Though his name may no longer be synonymous with the '70s punk rock reality he lived through, Willy DeVille is a true musical artist, as Judge Bill Gibron experienced as he watched this excellent concert DVD.
Down and Dirty in the Netherlands.
Though he's often posited right along side the rest of the rock acts that rose up from CBGB's stage in the 1970s, Willy DeVille (and his band, Mink DeVille) was much more than the surrounding three-chord wonders. A troubadour in every sense of the word, DeVille was a music historian, referencing the entire catalog of creative sound styling as part of his performances. More rockabilly and R&B than heavy hardcore harangue, this well-meaning musician had the hard luck of arriving just as punk put the New York scene on its ear. Since he wasn't referencing the revered New York Dolls, and didn't mutate his love of '50s finesse into the Ramones style of pop slash and burn, DeVille ended up struggling…a regarded entity without the genre influence to guarantee his legitimate legacy. When his original band finally dissolved, DeVille merely got new musicians and began his days as a traveling trader in songs. Some 30 years later, he still graces the stages of our bars and clubs, bringing his own iconic interpretation of the music that's marked his entire life.
Taken from a show at Amsterdam's Paradiso, Willy DeVille: Live in the Lowlands is 90 minutes of soul-cleansing sonic lucidity. Like Tom Waits steeped in tequila and Tex-Mex mannerism, not just the standard gin and juke joints, DeVille makes for a mesmerizing image onstage. Seated on stool, guitar poised in his clawlike hands, he performs with a gruff voice filled with lamentable life lessons that comes pouring out over the microphone. Much like the crooners of the '40s and '50s, he doesn't dive into his back catalog and play all his hits. Instead, DeVille delivers songs he loves in a style all his own. Much of the music here comes from his 2004 album Crow Jane Alley, but there is a great deal of cultural crossover going on. From infectious covers to blasts from the past, the show honors DeVille's desire to explore the fringes of popular sound. Included here are the following terrific tunes:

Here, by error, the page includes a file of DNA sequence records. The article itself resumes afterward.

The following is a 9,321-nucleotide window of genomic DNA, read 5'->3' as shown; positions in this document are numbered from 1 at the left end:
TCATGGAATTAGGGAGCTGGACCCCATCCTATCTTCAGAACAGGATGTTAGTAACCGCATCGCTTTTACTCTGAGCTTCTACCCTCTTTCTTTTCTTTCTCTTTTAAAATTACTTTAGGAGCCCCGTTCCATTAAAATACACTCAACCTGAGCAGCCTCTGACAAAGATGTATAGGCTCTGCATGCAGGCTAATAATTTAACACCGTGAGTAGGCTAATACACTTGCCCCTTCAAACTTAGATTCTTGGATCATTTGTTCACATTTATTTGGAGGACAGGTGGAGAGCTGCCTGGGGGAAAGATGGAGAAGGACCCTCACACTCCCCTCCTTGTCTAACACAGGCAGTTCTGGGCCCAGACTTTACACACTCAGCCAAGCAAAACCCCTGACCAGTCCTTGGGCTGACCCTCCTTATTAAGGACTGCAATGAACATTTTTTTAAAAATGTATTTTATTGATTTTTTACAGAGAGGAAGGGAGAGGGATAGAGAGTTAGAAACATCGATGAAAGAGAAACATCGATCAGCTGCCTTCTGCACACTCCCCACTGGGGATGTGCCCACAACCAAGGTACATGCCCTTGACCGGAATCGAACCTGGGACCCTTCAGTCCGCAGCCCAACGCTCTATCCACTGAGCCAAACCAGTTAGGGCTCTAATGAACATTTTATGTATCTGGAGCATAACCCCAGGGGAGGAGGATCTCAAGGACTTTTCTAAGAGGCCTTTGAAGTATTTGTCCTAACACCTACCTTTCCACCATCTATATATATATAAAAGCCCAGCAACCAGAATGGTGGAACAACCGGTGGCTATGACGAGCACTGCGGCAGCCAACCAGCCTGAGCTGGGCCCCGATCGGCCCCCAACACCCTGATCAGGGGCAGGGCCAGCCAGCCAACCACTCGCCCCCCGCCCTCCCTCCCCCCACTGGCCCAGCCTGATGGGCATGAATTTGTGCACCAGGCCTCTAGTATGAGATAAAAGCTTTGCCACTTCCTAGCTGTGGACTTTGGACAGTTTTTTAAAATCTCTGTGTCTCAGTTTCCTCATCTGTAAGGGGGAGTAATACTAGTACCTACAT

• "Low Rider"—cover of the War song
The first thing you notice about the set list above is that it is overripe with DeVille originals. For someone who sounds completely at home inside other people's tunes, his own offerings are equally stellar. Divided between pieces from his past (including the excellent "Savoir Faire" and "Can't Do Without It") and his most recent rockers ("Muddy Waters Rose Out of the Mississippi" and "Chieva" are mesmerizing), DeVille's DVD delivers a potent prescription of roots rock for the amiable Amsterdam audience, even mixing in some salsa and zydeco for good measure. Indeed, another amazing aspect of this performance is DeVille's band. Many have been with him for years, and you can tell. They gel with a loose-yet-logical liveliness, turning each and every song into an expression of musical merriment. Yet many find DeVille's delivery strongest when he's interpreting other people's songs…and Live in the Lowlands has some standouts. While Bryan Ferry's original is a soft dance classic, Willie's reinvention of "Slave to Love" sells the lyric's nostalgic sadness in an incredibly moving manner. Additionally, when working through the Spanish-tinged classic "Come a Little Bit Closer," DeVille inhabits the song's Latin lover lothario sentiment flawlessly.